What is LEED Certification


Leadership in Energy and Environmental Design (LEED) is a nationally-accepted benchmark for the design, construction and operation of high performance green buildings. The rating system assigns points in six main categories: Site Selection, Water Efficiency, Energy & Atmosphere, Materials & Resources, Indoor Environmental Quality, and Innovation & Design Process. Buildings can earn Certified, Silver, Gold or Platinum level certification, depending on the quantity and quality of measures pursued.

If you weren’t aware, buildings are responsible for an enormous amount of global energy use, resource consumption and greenhouse gas emissions. As the demand for more sustainable building options increases, green construction is becoming increasingly profitable and desirable within the international construction market.

In the United States alone, buildings account for almost 40 percent of national CO2 emissions and out-consume both the industrial and transportation sectors, but LEED-certified buildings have 34 percent lower CO2 emissions, consume 25 percent less energy and 11 percent less water, and have diverted more than 80 million tons of waste from landfills. 1

The market is responding to these cost savings and environmental benefits at a dramatic rate. According to a Dodge Data & Analytics World Green Building Trends 2016 SmartMarket Report, the global green building sector continues to double every three years, with survey respondents from 70 countries reporting 60 percent of their projects will be green by 2018.

The Many Benefits of LEED

Leadership in Energy and Environment Design or LEED is a globally system of certification developed by USGBC. The main objective of LEED is to evaluate a building’s environmental impact and to promote the use of sustainable designs. Further below are benefits of LEED.

    1. Cost Savings: Large organizations that change their interior lighting and HVAC systems to make them more energy efficient due to LEED certification usually experience a significant reduction with regards to their annual power costs. Furthermore, energy efficient structures have better value in real estate than the traditional buildings. When you opt to sell your building, it is likely that you will have a much easier time getting a buyer due the considerable energy savings.
    1. Enhances Productivity: Attaining LEED certification increases productivity since working in energy efficient atmospheres has been shown to boost employee efficiency. In fact, employees who carry out their duties in facilities and offices that have enhanced natural lighting and better air quality have a reduced absenteeism rate and retain their posts longer.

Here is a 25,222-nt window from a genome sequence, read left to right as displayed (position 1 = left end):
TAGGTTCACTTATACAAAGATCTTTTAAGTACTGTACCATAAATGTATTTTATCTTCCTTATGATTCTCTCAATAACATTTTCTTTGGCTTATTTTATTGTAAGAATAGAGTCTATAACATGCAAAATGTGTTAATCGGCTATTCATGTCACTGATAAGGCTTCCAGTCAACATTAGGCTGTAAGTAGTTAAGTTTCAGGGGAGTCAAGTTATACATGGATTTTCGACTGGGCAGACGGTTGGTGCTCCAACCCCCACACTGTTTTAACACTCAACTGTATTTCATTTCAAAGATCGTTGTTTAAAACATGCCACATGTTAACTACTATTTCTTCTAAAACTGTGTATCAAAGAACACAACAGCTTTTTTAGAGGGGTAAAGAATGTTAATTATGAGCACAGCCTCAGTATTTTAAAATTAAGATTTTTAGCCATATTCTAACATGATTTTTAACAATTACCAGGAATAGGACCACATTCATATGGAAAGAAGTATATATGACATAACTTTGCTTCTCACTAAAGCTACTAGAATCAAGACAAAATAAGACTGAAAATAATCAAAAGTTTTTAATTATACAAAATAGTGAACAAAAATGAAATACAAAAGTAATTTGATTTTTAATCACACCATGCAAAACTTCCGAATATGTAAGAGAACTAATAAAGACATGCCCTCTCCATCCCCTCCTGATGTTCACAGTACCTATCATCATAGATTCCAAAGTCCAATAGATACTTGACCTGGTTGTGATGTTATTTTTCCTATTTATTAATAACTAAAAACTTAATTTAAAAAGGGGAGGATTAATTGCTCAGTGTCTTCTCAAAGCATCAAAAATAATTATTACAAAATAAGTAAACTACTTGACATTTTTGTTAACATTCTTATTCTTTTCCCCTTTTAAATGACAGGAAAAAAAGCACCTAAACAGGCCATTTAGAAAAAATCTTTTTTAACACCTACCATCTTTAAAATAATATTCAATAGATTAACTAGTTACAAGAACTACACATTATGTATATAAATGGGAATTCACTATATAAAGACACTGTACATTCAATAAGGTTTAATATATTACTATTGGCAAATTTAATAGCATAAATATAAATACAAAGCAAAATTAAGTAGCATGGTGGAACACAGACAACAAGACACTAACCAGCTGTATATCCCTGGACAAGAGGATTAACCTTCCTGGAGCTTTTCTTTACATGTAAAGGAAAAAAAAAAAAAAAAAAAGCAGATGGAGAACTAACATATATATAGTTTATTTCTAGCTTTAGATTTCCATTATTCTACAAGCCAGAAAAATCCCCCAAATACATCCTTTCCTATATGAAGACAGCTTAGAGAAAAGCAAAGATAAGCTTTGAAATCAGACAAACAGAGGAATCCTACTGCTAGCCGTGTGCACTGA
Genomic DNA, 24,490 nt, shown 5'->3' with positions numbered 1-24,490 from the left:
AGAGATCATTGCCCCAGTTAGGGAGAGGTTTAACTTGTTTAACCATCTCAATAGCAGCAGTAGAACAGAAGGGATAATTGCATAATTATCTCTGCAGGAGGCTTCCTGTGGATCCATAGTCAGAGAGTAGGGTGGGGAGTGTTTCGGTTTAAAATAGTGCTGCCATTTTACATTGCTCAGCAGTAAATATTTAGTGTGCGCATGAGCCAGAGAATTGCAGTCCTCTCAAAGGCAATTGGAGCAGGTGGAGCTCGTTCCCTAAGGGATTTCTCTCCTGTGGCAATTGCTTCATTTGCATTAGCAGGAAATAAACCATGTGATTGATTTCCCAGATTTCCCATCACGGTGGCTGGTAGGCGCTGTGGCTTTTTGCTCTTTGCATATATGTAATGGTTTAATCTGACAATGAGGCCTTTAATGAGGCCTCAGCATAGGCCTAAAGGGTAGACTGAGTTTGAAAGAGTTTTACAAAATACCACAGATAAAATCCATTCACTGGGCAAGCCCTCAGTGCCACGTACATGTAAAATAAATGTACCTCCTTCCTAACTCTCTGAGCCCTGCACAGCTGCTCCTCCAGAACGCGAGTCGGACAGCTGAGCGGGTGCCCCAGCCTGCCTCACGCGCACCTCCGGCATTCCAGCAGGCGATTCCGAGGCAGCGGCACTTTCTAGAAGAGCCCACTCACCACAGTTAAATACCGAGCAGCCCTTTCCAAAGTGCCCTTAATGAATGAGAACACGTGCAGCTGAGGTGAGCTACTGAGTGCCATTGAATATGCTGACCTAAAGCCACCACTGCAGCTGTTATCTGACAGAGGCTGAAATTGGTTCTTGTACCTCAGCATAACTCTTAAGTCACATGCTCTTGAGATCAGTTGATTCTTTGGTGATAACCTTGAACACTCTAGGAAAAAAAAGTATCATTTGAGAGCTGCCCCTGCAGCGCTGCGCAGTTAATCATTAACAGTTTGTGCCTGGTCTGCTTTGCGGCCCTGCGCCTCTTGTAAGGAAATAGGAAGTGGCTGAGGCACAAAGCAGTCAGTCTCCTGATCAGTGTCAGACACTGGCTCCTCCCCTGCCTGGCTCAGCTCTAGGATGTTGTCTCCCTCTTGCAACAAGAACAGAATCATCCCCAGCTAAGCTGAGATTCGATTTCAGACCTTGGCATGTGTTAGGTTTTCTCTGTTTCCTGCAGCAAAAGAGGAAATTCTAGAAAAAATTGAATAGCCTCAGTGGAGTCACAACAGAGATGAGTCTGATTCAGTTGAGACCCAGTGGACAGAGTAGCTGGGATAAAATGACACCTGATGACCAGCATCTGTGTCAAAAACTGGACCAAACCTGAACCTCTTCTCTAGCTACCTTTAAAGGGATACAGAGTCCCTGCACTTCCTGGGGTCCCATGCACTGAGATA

1. Provides Significant Environment Proof: Getting the Leadership in Energy and Environmental Design (LEED) certification usually involves a very strict process and it provides compelling evidence to your peers, clients as well as the public in general that you have attained the environmental goals. This particular certification also enables you to take advantage and use the increasing number of local and state government incentives. You will become more noticeable in your field and it can assist enhance interest in your business.
    1. Enhances Employee Health: Since implementing LEED strategies entail improving water and air quality in a particular building, it leads to enhanced employee comfort and health. This benefit is also reaped by every person involved in the project including designers, occupants and the society in general.

Leed - Leadership in Energy and Environmental Design

Green Building is Cost-Effective

  • Upfront investment in green building makes properties more valuable, with an average expected increase in value of 4 percent. By virtue of lowered maintenance and energy costs the return on investment from green building is rapid: green retrofit projects are generally expected to pay for itself in just seven years.
  • Green buildings reduce day-to-day costs year-over-year. LEED buildings report almost 20 percent lower maintenance costs than typical commercial buildings, and green building retrofit projects typically decrease operation costs by almost 10 percent in just one year.
  • Between 2015 and 2018, Leadership in Energy and Environmental Design  (LEED)-certified buildings in the United States are estimated to have $1.2 billion in energy savings, $149.5 million in water savings, $715.2 million in maintenance savings and $54.2 million in waste savings.

The Benefits of Green Building are Expanding the Market and Breaking Records

  • The green building sector is outpacing overall construction growth in the United States and will continue to rise. By 2018, green construction will directly contribute 1.1 million jobs and $75.6 billion in wages by 2018 in the United States. The industry’s direct contribution to U.S. Gross Domestic Product (GDP) is also expected to reach $303.5 billion from 2015-2018.
  • As of May 2018, more than 19.8 billion square feet of building space is LEED-certified worldwide and an approximately 2.2 million square feet achieves LEED certification each day.

LEED Buildings Perform Better and are Internationally Acclaimed

  • LEED is the international standard of excellence in green building, with more than 93,800 LEED projects in 167 countries and territories.
  • LEED projects are getting results across the board, scoring an average 89 points in Energy Star Certification out of a possible 100. In a study of 7,100 certified construction projects, more than 90 percent were improving energy performance by at least 10 percent.

Check out our new page about One Old Countries Road’s Journey to becoming LEED Certified.

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